Rising Stars Class Of 2019: Kirstie Boyle; Interface Fluidics
Today’s up-and-coming leaders are helping to shape tomorrow’s energy future. Whether it’s new thinking, fresh attitudes or technical solutions, showcasing their work and vision is of tremendous value to the entire energy industry.
Daily Oil Bulletin’s Rising Stars Class of 2019 is a showcase event of the excellent work done by young emerging energy leaders.
Today, we profile Kirstie Boyle, Interface Fluidics
Vice President of Business Development
After completing an MBA in Global Energy Management and Sustainable Development, Kirstie Boyle joined a boutique management consulting firm specialized in commercializing new technologies. One of her clients was looking at repurposing a biomedical technology for rapidly screening and quantifying relative fluid performance using reservoir analogues.
Her market research suggested that the industry needed this technology. “Do it!” she recalls telling them. “Quit your jobs. Start the company!”
Oil was $27/bbl at the time (2016), but the founder went ahead and launched Interface Fluidics. A year later, they asked Boyle to join them.
"I was employee number five and it's been so exciting and rewarding to see the rapid growth of the company," she says.
As head of revenue generation, marketing and sales for Interface, Boyle has increased sales by 330 per cent in just the last 18 months. The company has 30 employees and closed a US$4.5 million financing at the end of August for further expansion.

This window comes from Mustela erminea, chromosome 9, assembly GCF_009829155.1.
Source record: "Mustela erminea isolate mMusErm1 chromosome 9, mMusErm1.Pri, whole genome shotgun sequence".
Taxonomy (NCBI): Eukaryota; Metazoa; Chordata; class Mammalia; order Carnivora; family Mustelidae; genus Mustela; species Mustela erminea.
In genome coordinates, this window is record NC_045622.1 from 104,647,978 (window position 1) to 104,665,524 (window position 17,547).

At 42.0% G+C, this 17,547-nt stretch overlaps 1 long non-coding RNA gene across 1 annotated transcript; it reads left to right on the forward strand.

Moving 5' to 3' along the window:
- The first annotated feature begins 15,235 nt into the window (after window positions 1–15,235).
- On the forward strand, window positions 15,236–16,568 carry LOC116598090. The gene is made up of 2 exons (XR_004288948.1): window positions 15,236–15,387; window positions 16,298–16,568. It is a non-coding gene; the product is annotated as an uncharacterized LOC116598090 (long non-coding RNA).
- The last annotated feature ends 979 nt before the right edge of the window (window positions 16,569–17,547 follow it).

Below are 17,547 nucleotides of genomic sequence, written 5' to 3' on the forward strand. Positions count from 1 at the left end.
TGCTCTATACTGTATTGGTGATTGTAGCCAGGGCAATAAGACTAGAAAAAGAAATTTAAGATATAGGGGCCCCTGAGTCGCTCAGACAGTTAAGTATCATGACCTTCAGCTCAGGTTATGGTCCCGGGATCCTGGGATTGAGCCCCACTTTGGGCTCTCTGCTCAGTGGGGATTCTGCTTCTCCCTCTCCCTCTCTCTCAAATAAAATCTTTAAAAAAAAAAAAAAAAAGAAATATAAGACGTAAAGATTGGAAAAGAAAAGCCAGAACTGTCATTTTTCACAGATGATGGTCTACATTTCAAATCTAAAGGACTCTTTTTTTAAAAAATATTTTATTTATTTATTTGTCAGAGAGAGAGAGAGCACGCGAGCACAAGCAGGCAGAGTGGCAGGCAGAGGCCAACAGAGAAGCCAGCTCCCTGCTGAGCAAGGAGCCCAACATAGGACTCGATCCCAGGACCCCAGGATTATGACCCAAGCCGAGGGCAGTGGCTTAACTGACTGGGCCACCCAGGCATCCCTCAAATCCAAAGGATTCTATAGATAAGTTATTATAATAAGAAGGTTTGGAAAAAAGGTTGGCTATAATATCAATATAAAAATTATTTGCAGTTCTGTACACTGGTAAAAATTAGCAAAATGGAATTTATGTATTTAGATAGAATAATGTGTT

This September Boyle was promoted to VP of Business Development.
“It’s been said before, but I really believe we are a technology industry that just happens to produce a natural resource. Interface is a great Canadian success story. As an industry, we need to share more of those stories,” she says.
Boyle’s success is partly due to her ability to translate complex technical concepts into benefits and solutions for specific audiences. She has also been doing her part in telling the story of Interface’s success to as wide an audience as she can find. It seems that the people who are listening tend to be outside of Canada, because more than 75 per cent the company’s projects are abroad.
“On the world stage, Canadians have a really good reputation. We’re known for exporting innovation, but we’re not necessarily first adopters. So typically, you have to leave Canada and then come back to get adoption of a technology,” she says.
Boyle, who also holds a B.Sc. in Biological Sciences, strongly advocates for an education in sciences. Her giveback, as the youngest Board of Director with the Telus Spark Science Centre, reflects this passion.
“It’s important to let kids know that science isn’t scary. Science is actually fun and incredibly useful,” she says, recalling the days when her father used to take her to the local science centre in Vancouver, where she grew up.
Boyle is also keen to see more women take leadership positions in the industry. She has served on the board of Chic Geek, which supports women in technology. She is the chapter head of the Canadian Women in Hydraulic Fracturing for the Society of Professional Engineers (SPE) and serves on an SPE special-interest group for reservoir optimization/reservoir engineering.
“I’m not an engineer but so much of what I do is in that space,” she notes.
For four years, Boyle organized Care’s Walk in Her Shoes campaign to raise awareness for girls and women in poverty.
“A large barrier to overcoming poverty is the sheer amount walking [women in development countries] have to do get clean water. This campaign provides women and girls the resources to help them pull themselves out of poverty through education and opportunity.”